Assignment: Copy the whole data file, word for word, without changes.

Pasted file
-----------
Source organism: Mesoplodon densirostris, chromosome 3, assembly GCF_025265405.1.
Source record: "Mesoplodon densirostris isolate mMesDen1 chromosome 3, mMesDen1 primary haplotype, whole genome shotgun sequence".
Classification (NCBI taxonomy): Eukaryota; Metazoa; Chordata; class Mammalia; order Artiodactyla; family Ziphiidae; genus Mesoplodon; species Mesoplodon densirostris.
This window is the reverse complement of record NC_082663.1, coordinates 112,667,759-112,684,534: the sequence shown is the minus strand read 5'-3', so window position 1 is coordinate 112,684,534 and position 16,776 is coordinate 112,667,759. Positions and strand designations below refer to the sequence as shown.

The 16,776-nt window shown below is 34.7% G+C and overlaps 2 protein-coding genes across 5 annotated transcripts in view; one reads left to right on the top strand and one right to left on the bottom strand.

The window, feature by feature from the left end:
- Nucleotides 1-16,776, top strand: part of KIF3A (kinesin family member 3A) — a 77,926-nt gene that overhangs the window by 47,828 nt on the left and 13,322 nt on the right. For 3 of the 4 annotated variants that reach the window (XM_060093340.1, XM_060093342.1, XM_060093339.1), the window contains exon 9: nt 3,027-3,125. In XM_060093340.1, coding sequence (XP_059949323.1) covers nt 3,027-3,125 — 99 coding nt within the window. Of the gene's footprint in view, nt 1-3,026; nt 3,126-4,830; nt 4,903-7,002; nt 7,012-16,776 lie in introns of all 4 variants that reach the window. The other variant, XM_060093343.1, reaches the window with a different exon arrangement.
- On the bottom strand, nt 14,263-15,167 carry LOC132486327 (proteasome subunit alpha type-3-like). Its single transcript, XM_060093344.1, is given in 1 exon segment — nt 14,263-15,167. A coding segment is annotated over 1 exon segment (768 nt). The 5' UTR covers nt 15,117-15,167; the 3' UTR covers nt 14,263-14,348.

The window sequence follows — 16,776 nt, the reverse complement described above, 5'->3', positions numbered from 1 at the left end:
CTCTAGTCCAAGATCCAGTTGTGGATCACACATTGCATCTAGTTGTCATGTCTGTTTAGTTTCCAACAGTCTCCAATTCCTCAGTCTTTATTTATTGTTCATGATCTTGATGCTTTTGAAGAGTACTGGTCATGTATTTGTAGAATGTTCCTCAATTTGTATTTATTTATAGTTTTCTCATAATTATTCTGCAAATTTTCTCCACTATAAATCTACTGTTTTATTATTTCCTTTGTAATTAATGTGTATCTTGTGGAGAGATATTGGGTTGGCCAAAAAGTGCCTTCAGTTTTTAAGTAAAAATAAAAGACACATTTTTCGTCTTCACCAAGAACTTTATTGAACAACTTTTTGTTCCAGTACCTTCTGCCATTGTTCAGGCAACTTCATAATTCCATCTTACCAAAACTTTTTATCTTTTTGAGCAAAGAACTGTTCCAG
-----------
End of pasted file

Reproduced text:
Source organism: Mesoplodon densirostris, chromosome 3, assembly GCF_025265405.1.
Source record: "Mesoplodon densirostris isolate mMesDen1 chromosome 3, mMesDen1 primary haplotype, whole genome shotgun sequence".
Classification (NCBI taxonomy): Eukaryota; Metazoa; Chordata; class Mammalia; order Artiodactyla; family Ziphiidae; genus Mesoplodon; species Mesoplodon densirostris.
This window is the reverse complement of record NC_082663.1, coordinates 112,667,759-112,684,534: the sequence shown is the minus strand read 5'-3', so window position 1 is coordinate 112,684,534 and position 16,776 is coordinate 112,667,759. Positions and strand designations below refer to the sequence as shown.

The 16,776-nt window shown below is 34.7% G+C and overlaps 2 protein-coding genes across 5 annotated transcripts in view; one reads left to right on the top strand and one right to left on the bottom strand.

The window, feature by feature from the left end:
- Nucleotides 1-16,776, top strand: part of KIF3A (kinesin family member 3A) — a 77,926-nt gene that overhangs the window by 47,828 nt on the left and 13,322 nt on the right. For 3 of the 4 annotated variants that reach the window (XM_060093340.1, XM_060093342.1, XM_060093339.1), the window contains exon 9: nt 3,027-3,125. In XM_060093340.1, coding sequence (XP_059949323.1) covers nt 3,027-3,125 — 99 coding nt within the window. Of the gene's footprint in view, nt 1-3,026; nt 3,126-4,830; nt 4,903-7,002; nt 7,012-16,776 lie in introns of all 4 variants that reach the window. The other variant, XM_060093343.1, reaches the window with a different exon arrangement.
- On the bottom strand, nt 14,263-15,167 carry LOC132486327 (proteasome subunit alpha type-3-like). Its single transcript, XM_060093344.1, is given in 1 exon segment — nt 14,263-15,167. A coding segment is annotated over 1 exon segment (768 nt). The 5' UTR covers nt 15,117-15,167; the 3' UTR covers nt 14,263-14,348.

The window sequence follows — 16,776 nt, the reverse complement described above, 5'->3', positions numbered from 1 at the left end:
CTCTAGTCCAAGATCCAGTTGTGGATCACACATTGCATCTAGTTGTCATGTCTGTTTAGTTTCCAACAGTCTCCAATTCCTCAGTCTTTATTTATTGTTCATGATCTTGATGCTTTTGAAGAGTACTGGTCATGTATTTGTAGAATGTTCCTCAATTTGTATTTATTTATAGTTTTCTCATAATTATTCTGCAAATTTTCTCCACTATAAATCTACTGTTTTATTATTTCCTTTGTAATTAATGTGTATCTTGTGGAGAGATATTGGGTTGGCCAAAAAGTGCCTTCAGTTTTTAAGTAAAAATAAAAGACACATTTTTCGTCTTCACCAAGAACTTTATTGAACAACTTTTTGTTCCAGTACCTTCTGCCATTGTTCAGGCAACTTCATAATTCCATCTTACCAAAACTTTTTATCTTTTTGAGCAAAGAACTGTTCCAG